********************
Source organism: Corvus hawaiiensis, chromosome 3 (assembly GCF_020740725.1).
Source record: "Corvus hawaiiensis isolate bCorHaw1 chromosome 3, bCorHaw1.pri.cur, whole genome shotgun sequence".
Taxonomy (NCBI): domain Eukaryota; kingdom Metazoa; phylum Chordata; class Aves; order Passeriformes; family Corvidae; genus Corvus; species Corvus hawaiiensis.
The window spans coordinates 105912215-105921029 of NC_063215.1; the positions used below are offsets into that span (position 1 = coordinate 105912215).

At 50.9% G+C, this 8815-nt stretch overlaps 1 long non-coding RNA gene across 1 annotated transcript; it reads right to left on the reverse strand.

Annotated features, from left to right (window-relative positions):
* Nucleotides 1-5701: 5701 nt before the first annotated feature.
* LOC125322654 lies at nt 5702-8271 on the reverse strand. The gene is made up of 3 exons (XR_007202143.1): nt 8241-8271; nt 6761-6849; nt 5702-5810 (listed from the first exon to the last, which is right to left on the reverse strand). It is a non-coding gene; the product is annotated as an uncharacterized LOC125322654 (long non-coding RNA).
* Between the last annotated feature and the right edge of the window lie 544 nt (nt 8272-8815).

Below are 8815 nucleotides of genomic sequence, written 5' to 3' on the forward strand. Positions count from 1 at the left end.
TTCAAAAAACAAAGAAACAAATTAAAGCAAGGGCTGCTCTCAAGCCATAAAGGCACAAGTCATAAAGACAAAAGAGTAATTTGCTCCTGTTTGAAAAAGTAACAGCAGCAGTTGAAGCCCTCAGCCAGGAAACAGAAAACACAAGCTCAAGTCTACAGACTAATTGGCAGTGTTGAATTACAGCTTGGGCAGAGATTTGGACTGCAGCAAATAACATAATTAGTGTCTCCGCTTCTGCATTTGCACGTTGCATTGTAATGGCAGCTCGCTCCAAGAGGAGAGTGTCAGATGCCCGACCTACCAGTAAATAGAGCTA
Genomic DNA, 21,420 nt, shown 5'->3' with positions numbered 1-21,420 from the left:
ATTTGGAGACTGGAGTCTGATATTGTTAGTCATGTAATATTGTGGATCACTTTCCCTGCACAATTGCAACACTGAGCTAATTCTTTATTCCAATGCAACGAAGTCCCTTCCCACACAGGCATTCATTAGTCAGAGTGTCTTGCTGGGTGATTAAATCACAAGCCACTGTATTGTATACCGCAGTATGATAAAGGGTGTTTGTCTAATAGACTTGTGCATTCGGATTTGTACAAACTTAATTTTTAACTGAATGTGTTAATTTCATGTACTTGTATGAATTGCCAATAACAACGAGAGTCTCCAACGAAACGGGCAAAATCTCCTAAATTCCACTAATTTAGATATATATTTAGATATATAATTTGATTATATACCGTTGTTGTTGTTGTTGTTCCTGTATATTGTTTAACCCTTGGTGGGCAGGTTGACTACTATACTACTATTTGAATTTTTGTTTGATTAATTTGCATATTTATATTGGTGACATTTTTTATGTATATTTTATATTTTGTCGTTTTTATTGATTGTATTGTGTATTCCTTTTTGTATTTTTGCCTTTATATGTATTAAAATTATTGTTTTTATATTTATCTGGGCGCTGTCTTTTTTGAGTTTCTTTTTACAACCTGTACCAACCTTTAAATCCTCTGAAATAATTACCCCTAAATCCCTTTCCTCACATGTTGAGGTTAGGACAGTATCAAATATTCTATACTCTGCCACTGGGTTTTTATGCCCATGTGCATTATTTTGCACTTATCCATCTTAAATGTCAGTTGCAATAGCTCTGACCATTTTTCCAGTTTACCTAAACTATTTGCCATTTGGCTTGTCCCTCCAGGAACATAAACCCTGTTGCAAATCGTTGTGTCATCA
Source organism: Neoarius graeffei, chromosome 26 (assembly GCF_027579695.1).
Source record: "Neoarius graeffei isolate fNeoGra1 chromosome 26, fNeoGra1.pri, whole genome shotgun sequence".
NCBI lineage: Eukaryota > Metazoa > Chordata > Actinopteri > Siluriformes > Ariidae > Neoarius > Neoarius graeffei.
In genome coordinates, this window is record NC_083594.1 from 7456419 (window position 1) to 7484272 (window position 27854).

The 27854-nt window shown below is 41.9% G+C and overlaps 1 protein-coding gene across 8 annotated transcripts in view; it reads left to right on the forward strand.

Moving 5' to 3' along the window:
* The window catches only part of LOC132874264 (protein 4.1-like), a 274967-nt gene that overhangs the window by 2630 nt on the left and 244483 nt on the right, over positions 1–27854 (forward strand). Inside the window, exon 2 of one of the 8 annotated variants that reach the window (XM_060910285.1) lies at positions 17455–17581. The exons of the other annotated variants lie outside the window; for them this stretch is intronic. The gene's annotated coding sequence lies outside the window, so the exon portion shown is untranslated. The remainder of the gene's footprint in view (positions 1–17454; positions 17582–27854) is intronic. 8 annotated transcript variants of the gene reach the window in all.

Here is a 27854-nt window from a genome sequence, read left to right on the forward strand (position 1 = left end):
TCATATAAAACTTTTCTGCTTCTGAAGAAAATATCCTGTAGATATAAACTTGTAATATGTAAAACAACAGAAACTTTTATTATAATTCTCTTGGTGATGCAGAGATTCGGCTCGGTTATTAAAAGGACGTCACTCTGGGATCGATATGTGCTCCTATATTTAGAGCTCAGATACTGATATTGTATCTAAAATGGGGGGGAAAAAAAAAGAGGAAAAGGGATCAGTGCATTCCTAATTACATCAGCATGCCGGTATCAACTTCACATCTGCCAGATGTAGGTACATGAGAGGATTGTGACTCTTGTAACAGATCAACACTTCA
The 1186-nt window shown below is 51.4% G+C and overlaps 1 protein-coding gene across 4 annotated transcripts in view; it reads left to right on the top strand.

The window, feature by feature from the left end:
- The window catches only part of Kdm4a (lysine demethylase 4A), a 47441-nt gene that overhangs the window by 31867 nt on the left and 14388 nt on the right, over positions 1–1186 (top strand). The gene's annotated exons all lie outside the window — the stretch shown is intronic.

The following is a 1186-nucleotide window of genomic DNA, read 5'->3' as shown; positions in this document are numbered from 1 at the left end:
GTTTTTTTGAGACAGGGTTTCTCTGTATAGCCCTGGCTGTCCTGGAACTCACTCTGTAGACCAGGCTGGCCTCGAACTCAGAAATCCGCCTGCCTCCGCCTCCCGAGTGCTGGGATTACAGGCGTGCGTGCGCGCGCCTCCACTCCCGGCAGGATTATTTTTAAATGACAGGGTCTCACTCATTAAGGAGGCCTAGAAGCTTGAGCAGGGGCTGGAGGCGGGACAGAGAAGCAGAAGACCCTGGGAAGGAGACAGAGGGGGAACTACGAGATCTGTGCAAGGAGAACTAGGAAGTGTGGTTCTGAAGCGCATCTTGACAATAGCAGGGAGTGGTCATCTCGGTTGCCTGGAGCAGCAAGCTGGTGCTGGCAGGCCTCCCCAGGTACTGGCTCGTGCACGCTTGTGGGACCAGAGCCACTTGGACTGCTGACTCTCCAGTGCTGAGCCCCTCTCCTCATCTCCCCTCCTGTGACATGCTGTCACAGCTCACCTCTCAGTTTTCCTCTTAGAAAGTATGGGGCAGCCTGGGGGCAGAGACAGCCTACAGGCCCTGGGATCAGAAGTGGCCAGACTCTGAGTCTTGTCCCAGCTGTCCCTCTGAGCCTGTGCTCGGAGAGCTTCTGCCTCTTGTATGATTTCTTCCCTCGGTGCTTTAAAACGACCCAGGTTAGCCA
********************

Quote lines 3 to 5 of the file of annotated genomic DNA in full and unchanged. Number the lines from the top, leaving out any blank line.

Taxonomy (NCBI): domain Eukaryota; kingdom Metazoa; phylum Chordata; class Aves; order Passeriformes; family Corvidae; genus Corvus; species Corvus hawaiiensis.
The window spans coordinates 105912215-105921029 of NC_063215.1; the positions used below are offsets into that span (position 1 = coordinate 105912215).

At 50.9% G+C, this 8815-nt stretch overlaps 1 long non-coding RNA gene across 1 annotated transcript; it reads right to left on the reverse strand.